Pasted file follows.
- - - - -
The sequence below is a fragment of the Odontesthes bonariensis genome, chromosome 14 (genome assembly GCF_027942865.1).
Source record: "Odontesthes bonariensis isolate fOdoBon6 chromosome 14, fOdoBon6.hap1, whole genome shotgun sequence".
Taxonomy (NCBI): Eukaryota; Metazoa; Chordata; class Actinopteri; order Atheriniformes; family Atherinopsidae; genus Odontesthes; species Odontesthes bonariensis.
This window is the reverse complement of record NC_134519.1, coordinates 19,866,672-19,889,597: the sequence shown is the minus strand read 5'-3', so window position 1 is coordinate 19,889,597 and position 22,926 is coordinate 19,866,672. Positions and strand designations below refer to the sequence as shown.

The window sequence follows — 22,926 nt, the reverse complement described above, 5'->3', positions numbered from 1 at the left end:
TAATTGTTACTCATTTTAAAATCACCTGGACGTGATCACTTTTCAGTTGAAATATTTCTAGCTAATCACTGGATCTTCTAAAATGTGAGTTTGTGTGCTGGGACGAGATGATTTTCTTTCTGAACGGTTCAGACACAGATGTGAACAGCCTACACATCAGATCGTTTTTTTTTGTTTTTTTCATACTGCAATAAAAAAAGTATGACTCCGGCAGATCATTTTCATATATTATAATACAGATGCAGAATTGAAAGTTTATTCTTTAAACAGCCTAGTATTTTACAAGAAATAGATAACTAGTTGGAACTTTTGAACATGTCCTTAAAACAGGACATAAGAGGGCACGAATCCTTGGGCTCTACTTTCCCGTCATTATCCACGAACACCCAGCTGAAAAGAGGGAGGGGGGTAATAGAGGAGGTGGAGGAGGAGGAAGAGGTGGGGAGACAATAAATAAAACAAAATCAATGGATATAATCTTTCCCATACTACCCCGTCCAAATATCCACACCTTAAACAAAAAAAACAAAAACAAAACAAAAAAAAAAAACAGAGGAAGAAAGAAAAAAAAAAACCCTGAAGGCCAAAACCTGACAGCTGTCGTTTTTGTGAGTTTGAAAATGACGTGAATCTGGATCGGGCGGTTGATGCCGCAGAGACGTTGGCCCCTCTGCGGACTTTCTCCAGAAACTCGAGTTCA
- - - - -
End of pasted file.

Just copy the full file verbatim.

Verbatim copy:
The sequence below is a fragment of the Odontesthes bonariensis genome, chromosome 14 (genome assembly GCF_027942865.1).
Source record: "Odontesthes bonariensis isolate fOdoBon6 chromosome 14, fOdoBon6.hap1, whole genome shotgun sequence".
Taxonomy (NCBI): Eukaryota; Metazoa; Chordata; class Actinopteri; order Atheriniformes; family Atherinopsidae; genus Odontesthes; species Odontesthes bonariensis.
This window is the reverse complement of record NC_134519.1, coordinates 19,866,672-19,889,597: the sequence shown is the minus strand read 5'-3', so window position 1 is coordinate 19,889,597 and position 22,926 is coordinate 19,866,672. Positions and strand designations below refer to the sequence as shown.

The window sequence follows — 22,926 nt, the reverse complement described above, 5'->3', positions numbered from 1 at the left end:
TAATTGTTACTCATTTTAAAATCACCTGGACGTGATCACTTTTCAGTTGAAATATTTCTAGCTAATCACTGGATCTTCTAAAATGTGAGTTTGTGTGCTGGGACGAGATGATTTTCTTTCTGAACGGTTCAGACACAGATGTGAACAGCCTACACATCAGATCGTTTTTTTTTGTTTTTTTCATACTGCAATAAAAAAAGTATGACTCCGGCAGATCATTTTCATATATTATAATACAGATGCAGAATTGAAAGTTTATTCTTTAAACAGCCTAGTATTTTACAAGAAATAGATAACTAGTTGGAACTTTTGAACATGTCCTTAAAACAGGACATAAGAGGGCACGAATCCTTGGGCTCTACTTTCCCGTCATTATCCACGAACACCCAGCTGAAAAGAGGGAGGGGGGTAATAGAGGAGGTGGAGGAGGAGGAAGAGGTGGGGAGACAATAAATAAAACAAAATCAATGGATATAATCTTTCCCATACTACCCCGTCCAAATATCCACACCTTAAACAAAAAAAACAAAAACAAAACAAAAAAAAAAAACAGAGGAAGAAAGAAAAAAAAAAACCCTGAAGGCCAAAACCTGACAGCTGTCGTTTTTGTGAGTTTGAAAATGACGTGAATCTGGATCGGGCGGTTGATGCCGCAGAGACGTTGGCCCCTCTGCGGACTTTCTCCAGAAACTCGAGTTCA